Social Skills or Communication Skills

It was always counter-intuitive to me that goofing off with friends could build a valuable career skill, but it’s absolutely true. The ability to connect and build rapport with other human beings is the single most important skill on this list and applies to several of the others.

Whether you’re networking, schmoozing investors, wooing clients, or interacting with your own team, strong social skills are hands-down the greatest strength a person can have in business.

Diplomacy or Leadership Skills

A large part of successfully interacting with people can depend on a sense of what behavior or response is appropriate in a given situation. Diplomacy is a useful skill or trait in these scenarios because it allows you to avoid conflict by finding solutions that could be amicable to both parties. This stems from a deeper understanding of the opposing point of view. It really boils down to having empathy and applying it with logical reasoning.

Storytelling or Copywriting Skills

Telling a great (true) story can help carry your audience on a journey that ends with action-takers getting stuff done. The ability to communicate through your content can be one of the most valuable skills in your arsenal, and it’s also a huge help with SEO.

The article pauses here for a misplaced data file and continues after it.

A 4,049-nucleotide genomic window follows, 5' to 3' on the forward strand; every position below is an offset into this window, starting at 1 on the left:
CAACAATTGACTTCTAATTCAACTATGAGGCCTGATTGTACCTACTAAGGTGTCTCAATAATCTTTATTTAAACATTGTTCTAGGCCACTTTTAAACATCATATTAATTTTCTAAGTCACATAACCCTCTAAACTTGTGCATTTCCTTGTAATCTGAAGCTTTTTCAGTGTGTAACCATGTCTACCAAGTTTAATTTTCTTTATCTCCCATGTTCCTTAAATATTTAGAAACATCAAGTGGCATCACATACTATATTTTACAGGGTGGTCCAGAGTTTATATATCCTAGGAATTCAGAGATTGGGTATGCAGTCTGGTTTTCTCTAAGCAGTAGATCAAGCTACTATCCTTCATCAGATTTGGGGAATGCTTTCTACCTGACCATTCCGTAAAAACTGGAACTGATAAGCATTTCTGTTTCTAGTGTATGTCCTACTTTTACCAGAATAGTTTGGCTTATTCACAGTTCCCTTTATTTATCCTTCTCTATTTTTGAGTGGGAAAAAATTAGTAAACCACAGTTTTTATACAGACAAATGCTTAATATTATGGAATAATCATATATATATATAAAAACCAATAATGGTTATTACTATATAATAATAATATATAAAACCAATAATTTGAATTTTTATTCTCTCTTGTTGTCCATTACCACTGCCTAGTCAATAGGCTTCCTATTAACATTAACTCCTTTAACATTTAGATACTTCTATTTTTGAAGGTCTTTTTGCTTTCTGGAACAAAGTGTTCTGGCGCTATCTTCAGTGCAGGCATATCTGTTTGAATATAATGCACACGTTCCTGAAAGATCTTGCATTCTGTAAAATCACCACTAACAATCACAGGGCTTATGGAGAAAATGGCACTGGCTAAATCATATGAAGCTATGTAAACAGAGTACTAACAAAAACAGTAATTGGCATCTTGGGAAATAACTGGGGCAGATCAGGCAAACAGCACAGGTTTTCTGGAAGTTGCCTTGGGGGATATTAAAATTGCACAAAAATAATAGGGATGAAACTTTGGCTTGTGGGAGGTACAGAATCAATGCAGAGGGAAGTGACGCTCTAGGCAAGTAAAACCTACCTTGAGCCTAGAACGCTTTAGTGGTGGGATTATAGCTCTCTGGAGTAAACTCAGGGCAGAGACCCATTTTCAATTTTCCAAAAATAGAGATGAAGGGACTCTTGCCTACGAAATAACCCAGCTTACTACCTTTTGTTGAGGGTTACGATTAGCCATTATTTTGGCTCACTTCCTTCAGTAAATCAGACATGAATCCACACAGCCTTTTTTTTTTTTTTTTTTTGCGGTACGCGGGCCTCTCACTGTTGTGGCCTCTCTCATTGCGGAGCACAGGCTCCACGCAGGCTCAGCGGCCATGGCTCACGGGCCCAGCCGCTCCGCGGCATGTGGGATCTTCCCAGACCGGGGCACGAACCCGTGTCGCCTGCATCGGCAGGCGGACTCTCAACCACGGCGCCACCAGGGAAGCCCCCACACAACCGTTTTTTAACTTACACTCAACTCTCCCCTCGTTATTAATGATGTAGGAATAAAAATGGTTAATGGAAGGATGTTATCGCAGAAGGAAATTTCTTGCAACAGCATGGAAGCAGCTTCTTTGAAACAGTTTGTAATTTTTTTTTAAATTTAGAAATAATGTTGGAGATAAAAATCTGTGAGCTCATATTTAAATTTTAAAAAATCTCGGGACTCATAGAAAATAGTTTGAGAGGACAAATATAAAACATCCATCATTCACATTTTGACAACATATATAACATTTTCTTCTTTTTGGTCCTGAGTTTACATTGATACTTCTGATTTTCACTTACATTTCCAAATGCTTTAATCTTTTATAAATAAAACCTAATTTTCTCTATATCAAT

Organization or Reporting Skills

Reports may be boring, but knowing how to read and write them can help you communicate a project’s status or results with everyone from clients to third party vendors. Analytical skills are helpful here too, but proper reporting itself can set you apart from the amateurs.

Persuasion or Sales Skills

Persuasion is a valuable skill, but many people are doing it wrong, because contrary to popular belief, sales don’t have to be sleazy.

Sales is an exchange of value, not a zero-sum battle.

If you provide something of value to the client, they will provide value in return. This may mean providing services in exchange for money, or it could mean providing “free” information in exchange for attention and rapport.

If a person values something more than the amount of money it costs them, then they make a purchase.

Financial Skills

You don’t have to be an accountant, but knowing how your money works will help you stay on top of your progress. Understanding your finances lets you make your money work for you, not the other way around.

It’s also important to know the difference between revenue and profit.

As a quick example, let’s say you sell a $10 product… that $10 is your revenue.

If that product cost you $7 to make and sell, your expenses are $7.

Please forgive me for this, but I’m going to do some math here to help explain the rest.

Now, Revenue ($10) minus Expenses ($7) equals Profit. 10 – 7 = 3, so the $3 left over is your profit.

Profit ($3) divided by Revenue ($10) equals Profit margin. 3 / 10 = 0.3 which is 30%. Since your profit is $3 out of the $10 revenue, your product has a 30% Profit Margin.

Hopefully that helps for those of you who weren’t sure about how profit works.

This is actually one of the reasons that people get confused when setting income goals. Many people just starting out will set income goals and build a plan to make that goal as revenue, but they don’t account for their expenses — including taxes — so they end up falling short of their goal.